Payment of Wages: Washington
Federal law and guidance on this subject should be reviewed together with this section.
Author: Patrick M. Madden, K&L Gates LLP
- Wages must be paid in cash, or by check immediately convertible into cash. Employers may require direct deposit and other payment alternatives if employees incur no cost. See Wage Payment Methods.
- Employees must be paid at least monthly. Depending on the frequency of payment, paydays may occur either seven or 10 days after the pay period ends. A separate payday may be established for overtime pay, under certain circumstances. See Pay Frequency.
- Deductions from wages are generally allowed if required by state or federal law, if they are for health care or insurance, or if they are voluntary, authorized in writing and are solely for the benefit of the employee. See Permitted and Prohibited Wage Deductions.
- The Washington Small Business Retirement Marketplace is a free, online marketplace where qualified financial services firms offer low-cost retirement savings plans that small employers (fewer than 100 employees) may offer to eligible employees. Employees who are eligible to participate in a retirement plan under the Internal Revenue Code are eligible to participate on a voluntary basis. See Washington Small Business Retirement Marketplace.
- Employers must provide employees with written, itemized pay statements every payday containing specific information. Electronically provided pay statements are permitted if certain requirements are met. An employer may use pay statements to satisfy the notice requirements of the Washington Paid Sick and Safe Leave Law. See Pay Statement Requirements.
- A terminated employee must be paid final wages at the end of the next regular pay period. Employers must pay employees for accrued vacation if the employer has a policy or contract providing for it or has otherwise promised to pay it. Employers covered under the Washington Paid Sick and Safe Leave Law may choose to pay employees for a portion of their accrued, unused leave time when employment ends, if agreed to in writing. See Termination Pay.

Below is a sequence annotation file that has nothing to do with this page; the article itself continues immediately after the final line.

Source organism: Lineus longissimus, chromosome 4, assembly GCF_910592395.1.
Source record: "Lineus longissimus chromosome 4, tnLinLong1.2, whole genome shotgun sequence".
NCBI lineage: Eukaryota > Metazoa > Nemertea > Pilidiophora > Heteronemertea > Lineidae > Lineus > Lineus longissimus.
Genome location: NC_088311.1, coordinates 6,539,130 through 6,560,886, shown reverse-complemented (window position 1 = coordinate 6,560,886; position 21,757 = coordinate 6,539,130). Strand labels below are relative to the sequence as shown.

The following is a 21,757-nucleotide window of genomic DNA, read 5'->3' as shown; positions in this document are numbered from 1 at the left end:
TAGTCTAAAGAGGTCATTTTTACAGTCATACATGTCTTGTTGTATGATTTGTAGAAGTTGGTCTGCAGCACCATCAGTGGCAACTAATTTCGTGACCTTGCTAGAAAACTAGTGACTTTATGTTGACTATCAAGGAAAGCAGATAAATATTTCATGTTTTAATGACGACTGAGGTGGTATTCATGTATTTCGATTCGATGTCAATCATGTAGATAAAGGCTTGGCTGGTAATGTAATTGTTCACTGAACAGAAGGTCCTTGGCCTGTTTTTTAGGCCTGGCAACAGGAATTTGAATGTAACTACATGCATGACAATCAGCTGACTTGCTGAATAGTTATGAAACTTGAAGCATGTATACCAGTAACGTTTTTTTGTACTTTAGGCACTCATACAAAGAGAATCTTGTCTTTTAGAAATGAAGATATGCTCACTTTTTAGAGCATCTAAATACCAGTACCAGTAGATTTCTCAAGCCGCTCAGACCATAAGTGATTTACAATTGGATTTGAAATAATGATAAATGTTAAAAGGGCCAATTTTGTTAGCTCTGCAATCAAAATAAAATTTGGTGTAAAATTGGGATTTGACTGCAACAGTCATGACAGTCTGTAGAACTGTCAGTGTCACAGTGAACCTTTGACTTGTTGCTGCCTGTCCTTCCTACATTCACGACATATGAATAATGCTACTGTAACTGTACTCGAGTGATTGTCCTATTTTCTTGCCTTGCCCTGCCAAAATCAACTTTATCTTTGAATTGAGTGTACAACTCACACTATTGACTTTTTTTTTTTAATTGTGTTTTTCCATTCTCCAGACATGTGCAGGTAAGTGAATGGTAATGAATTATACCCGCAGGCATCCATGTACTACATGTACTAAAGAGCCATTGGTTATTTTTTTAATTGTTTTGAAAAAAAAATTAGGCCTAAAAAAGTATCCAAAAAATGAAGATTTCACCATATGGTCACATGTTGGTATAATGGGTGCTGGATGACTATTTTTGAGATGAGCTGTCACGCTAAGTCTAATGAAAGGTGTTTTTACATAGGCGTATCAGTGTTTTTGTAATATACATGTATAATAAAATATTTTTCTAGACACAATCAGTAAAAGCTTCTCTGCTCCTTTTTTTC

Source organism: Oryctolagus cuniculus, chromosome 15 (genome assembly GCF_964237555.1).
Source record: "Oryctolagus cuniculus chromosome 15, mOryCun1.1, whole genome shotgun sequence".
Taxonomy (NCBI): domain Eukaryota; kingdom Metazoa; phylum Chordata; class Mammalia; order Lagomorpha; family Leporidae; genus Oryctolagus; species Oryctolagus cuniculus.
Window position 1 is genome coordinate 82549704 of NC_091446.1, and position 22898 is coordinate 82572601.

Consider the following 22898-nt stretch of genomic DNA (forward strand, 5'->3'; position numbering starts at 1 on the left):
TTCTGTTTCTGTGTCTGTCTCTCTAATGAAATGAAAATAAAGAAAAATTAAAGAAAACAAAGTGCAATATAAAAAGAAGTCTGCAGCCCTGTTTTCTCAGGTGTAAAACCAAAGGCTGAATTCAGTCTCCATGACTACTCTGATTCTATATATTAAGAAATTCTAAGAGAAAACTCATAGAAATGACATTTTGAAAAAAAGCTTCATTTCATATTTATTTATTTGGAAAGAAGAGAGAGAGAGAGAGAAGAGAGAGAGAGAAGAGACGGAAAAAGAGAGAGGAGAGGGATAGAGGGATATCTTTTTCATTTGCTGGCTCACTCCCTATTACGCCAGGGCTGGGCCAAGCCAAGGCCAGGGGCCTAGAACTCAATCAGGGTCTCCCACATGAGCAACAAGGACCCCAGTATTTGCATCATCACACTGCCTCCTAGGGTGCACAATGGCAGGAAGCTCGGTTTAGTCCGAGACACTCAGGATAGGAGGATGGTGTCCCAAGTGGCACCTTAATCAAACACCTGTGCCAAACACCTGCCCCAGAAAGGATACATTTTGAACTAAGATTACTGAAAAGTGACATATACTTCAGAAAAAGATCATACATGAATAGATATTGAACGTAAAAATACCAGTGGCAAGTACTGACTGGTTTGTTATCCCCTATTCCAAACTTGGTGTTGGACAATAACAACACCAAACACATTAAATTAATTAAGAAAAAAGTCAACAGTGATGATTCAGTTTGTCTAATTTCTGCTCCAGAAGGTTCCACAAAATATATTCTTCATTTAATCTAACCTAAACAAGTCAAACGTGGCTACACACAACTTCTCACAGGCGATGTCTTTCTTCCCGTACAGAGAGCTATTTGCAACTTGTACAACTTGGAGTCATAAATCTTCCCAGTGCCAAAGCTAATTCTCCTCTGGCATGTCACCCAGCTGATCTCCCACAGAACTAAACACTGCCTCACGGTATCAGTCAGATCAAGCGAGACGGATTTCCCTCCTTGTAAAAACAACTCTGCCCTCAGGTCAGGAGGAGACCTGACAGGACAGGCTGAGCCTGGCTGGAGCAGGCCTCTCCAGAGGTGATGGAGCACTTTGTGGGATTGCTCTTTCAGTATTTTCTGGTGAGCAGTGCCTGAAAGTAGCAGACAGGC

- After the death of an employee, employers must follow detailed rules to assure that they pay any remaining wages to the correct party. See Deceased Employee Wages.
- Wages unclaimed for one year are considered abandoned property. Washington law requires employers to file a report with the Department of Revenue and send due diligence notices to employees who have unclaimed wages. Penalties are imposed for failure to report and remit unclaimed wages. See Unclaimed Wages.
- There are a number of local laws that certain employers must comply with in addition to state laws. Under the Seattle Hotel Employees Health and Safety Initiative, covered large hotel employers in Seattle must pay each low-wage employee who works full time at a large hotel additional wages or salary reflective of the cost of medical coverage. Under the Seattle Paid Sick and Safe Time (PSST) Ordinance, a covered employer must comply with pay frequency, pay statement, notification and termination pay requirements. The Seattle Secure Scheduling Ordinance requires certain retail and food establishments to provide predictable schedules and related protections to employees. In addition, the Seattle Wage Theft Ordinance requires covered employers to provide certain written employment information to new hires, and to all employees any time that information changes. See Local Laws.